Chamberlain
Interviews

CHAMBERLAIN discuss the 25th Anniversary of “Fate’s Got A Driver”, old days vs now, and more

Almost a year after our FUGAZI Special with CHAMBERLAIN, and after having released their latest studio album “Red Weather” in 2020 via Arctic Rodeo Recordings, we’re pleased to give you our fresh interview with the band, who sat down with us to touch on the new limited anniversary edition of 1995’s “Fate’s Got a Driver” on vinyl, share some memoirs from the old days and discuss their plans for the future.

“There are certain records that change your life as a music fan forever. For us at Arctic Rodeo, one of these records is and always will be Fate’s Got A Driver.” – comments the label.

“When Split Lip released this in 1995, we knew right away it was going to turn the punk/hardcore scene upside down. The re-release of Fate’s Got A Driver in 1996 underlined the new direction of the band, from now on called Chamberlain”

“Fate’s Got A Driver was inarguably the record that set Chamberlain on its ever-winding path, and where we found our collective voice while still incredibly young”, guitarist Adam Rubenstein says. “I still remember so much youthful naivety — driving through the night to arrive and seeking inspiration from the gravesite of James Dean, David straining his voice so hard that his arms went numb, all of us cackling kids being kicked out of the control room more than once. We were balancing school, different lives, and always on the cusp of calling it quits. It’s miraculous we mustered these 8 songs that have somehow stood the test of time.”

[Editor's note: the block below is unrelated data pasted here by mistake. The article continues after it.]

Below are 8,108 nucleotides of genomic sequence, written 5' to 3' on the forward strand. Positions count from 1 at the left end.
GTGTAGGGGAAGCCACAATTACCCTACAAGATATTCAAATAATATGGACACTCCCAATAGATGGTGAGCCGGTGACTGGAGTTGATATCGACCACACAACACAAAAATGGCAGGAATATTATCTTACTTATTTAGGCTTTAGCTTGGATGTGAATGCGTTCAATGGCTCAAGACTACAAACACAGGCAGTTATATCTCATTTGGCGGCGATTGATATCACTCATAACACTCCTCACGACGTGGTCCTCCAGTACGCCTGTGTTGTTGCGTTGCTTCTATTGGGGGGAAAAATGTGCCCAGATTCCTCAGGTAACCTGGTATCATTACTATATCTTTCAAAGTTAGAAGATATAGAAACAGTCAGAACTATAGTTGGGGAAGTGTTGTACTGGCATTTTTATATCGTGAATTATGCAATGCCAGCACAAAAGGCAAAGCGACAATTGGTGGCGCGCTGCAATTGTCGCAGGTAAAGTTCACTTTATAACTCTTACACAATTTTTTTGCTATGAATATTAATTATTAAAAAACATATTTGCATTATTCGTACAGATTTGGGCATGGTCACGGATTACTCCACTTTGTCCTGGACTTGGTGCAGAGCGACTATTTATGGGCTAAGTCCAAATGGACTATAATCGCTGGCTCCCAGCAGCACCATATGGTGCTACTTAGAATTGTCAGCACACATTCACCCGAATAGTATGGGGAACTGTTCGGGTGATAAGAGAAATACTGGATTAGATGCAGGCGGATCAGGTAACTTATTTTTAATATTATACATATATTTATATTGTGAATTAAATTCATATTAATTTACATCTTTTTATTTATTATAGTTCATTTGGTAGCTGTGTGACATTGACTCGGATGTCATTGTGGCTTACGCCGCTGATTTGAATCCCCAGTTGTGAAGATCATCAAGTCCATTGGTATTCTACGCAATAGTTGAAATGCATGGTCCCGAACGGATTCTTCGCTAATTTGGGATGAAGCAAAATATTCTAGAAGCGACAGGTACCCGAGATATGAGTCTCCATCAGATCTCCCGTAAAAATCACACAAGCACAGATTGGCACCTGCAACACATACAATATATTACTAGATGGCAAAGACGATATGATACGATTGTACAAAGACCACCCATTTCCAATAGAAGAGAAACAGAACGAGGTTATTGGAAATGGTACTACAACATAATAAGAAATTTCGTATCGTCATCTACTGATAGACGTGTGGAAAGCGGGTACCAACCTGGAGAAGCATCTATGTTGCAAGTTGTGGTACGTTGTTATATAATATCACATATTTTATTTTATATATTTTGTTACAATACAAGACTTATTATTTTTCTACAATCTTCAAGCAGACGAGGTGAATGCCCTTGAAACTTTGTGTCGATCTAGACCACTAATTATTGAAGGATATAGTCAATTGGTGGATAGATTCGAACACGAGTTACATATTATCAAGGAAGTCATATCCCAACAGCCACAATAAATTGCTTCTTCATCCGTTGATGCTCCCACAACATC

“We’re thrilled to see it finally back in print”, Rubenstein continues. “Listening back still summons these fond recollections, and we’re honored that after 25 years it also invokes joyful memories for so many others.”

The 25th anniversary edition of Fate’s Got A Driver is now available as a limited edition LP on colored wax, including 4 bonus tracks and coming with a 16 page booklet, all housed in an embossed gatefold jacket with a die-cut front. 200 copies are pressed on red/black/white marbled vinyl and are exclusively available from Arctic Rodeo only. 300 copies are pressed on clear/blue/white marbled vinyl. 500 copies are pressed on yellow/orange/red marbled vinyl.

You kicked off the FGAD’s 25th Anniversary with the Re-Ignition charity compilation in late 2021. How was the outcome of this project?